Despite all this ridiculousness, it can't be said that Double Zeta didn't have serious moments. It actually turned the intensity up quite a bit later on in the series and served to set up later Gundam shows like Char's Counterattack. Oddly enough the events of Double Zeta didn't get much direct reference in the Gundam animation for a long time after the series ended. That changed in the recent OVA series Gundam Unicorn that used much of what happened in Double Zeta to establish its story and revive interest in the show within Gundam's fandom.
Zeta and Double Zeta have traded places in fan favor many times over the years. The thing is they both have good reasons to be popular. While Zeta gave us that serious business show that people were looking for as a follow-up to Mobile Suit Gundam, Double Zeta served to remind us that you could still have some fun in your robot shows.
It's Blockbuster or Bust
The OVA boom in the 1980s brought in new talents and gave them a chance to go all out on new animation ideas without having the stress of television deadlines. This new boom let creative staffs really experiment, leading to pieces of work that are still looked at today with reverence. It was a time that brought about some of the most memorable animated spectacles we remember fondly here in the US as well. A whole generation of anime fans became fans thanks to rental outlets like Blockbuster with video tapes of OVAs and movies from this era.
Interestingly enough, 1986 featured some of the most notable of those Blockbuster classic releases. OVAs were really hitting their stride at this time, following big hits like Megazone 23. Action was even more important to these new titles as well. That allowed for the animators to really strut their stuff and show just what they were capable of. Creative minds were allowed to just let ideas flow and work with whatever came out whether it was a crazy parody or incomprehensible action movie. That isn't to say that OVAs were the only place that you saw this kind of creativity, but they were a significant driving force behind them. There were a ton of great titles that hit the scene over the course of the year, but there were only two titles that I feel encapsulate the time's unique creative energy: Project A-Ko and MD Geist. (Editor's note: Project A-Ko was a movie first, but the later installments were OVAs.)
Project A-Ko hit the scene in June 1986 and really showed what happens when a group of imaginative people are allowed to run wild. The cult hit actually started out as part of the hentai franchise Cream Lemon, but it was then spun off into a more mainstream title. The result was a movie that told the story of a super-powered girl named A-ko, who was constantly fighting with another girl (B-Ko) over their bubbly friend (C-Ko), only to have the two of them come together when C-Ko gets kidnapped. The movie's story was paper thin from the beginning, but fans were more drawn in to enjoy a movie filled with beautifully-done animation and loaded references from both Western movies (Star Wars) and recent Japanese hits (a girl that looks and fights exactly line Kenshiro from Fist of the North Star). At the end of the day, Project A-Ko may not have been the most coherent product, but it succeeded at one simple thing that seems to be forgotten; it was just plain fun to watch.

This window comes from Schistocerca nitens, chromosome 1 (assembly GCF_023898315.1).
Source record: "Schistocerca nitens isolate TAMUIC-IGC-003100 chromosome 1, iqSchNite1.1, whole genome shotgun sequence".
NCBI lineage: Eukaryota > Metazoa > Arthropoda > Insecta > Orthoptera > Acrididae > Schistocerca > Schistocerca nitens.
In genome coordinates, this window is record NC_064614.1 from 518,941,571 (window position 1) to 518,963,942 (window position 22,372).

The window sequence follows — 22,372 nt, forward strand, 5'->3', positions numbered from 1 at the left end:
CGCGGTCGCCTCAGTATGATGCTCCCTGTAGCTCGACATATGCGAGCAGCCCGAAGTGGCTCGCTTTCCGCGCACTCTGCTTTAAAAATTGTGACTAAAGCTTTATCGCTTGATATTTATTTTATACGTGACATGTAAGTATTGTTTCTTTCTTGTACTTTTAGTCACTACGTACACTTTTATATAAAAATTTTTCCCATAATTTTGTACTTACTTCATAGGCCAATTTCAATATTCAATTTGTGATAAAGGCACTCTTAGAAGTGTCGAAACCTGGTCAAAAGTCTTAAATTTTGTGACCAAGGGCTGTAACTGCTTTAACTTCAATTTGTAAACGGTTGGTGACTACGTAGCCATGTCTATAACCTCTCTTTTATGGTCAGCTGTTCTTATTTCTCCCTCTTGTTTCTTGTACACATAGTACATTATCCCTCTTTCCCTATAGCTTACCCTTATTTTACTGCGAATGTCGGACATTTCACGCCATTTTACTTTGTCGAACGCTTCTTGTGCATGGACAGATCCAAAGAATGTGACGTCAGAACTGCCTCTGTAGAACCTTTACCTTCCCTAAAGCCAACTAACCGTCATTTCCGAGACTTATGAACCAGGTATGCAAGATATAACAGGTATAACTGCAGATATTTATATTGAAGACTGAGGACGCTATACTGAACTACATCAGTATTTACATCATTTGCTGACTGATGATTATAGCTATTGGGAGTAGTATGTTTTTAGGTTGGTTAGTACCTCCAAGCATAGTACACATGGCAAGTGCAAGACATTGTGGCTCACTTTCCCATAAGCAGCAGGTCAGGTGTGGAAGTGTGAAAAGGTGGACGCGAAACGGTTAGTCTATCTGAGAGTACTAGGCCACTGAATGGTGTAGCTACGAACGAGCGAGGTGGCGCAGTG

It is hard to describe just what it was that made MD Geist so special, but it really came down to its insane nature. MD Geist is about a guy named Geist, who is wandering on a post-apocalyptic Earth. He confronts soldiers trying to stop a computer program at a fortress known as "Brain Palace" from starting up the "Death Force", robots bent on destroying what is left of humanity. Geist ends up joining this group of soldiers, but they were decidedly nervous about letting him join when they realized he was an "M.D.S." (Most Dangerous Soldier). We then get to see Geist doing what he does best--wrecking everything for everybody. Just trying to sum up the story shows you how special MD Geist was in its insanity.
Interestingly enough both MD Geist and Project A-Ko were early releases by the classic anime distributor Central Park Media. They both arrived in video stores early on and exposed a whole generation of American kids to new and bizarre styles of animation that they might not have gotten a chance to see otherwise. CPM ended up producing a cleaned-up directors cut of MD Geist in the early '90s and pushed the title with all their strength. It's amazing to see a title that might have been forgotten still revered and largely that is in thanks to the people at CPM giving it their all.
The '80s were an interesting time for anime, and 1986 could be the perfect example of the era. You still had your mainstay titles broadcast on television like Gundam, Dragon Ball, and Saint Seiya, but while these titles helped move genres forward, the underlying OVA movement gave creative minds a shot. While Dragon Ball was the innocent franchise, MD Geist was in the corner releasing its Death Force. New ideas flourished and gave use a glimpse of what unfettered creativity could be.
Next time: If the gauntlet was thrown in 1986, then the kitchen sink comes later in 1987!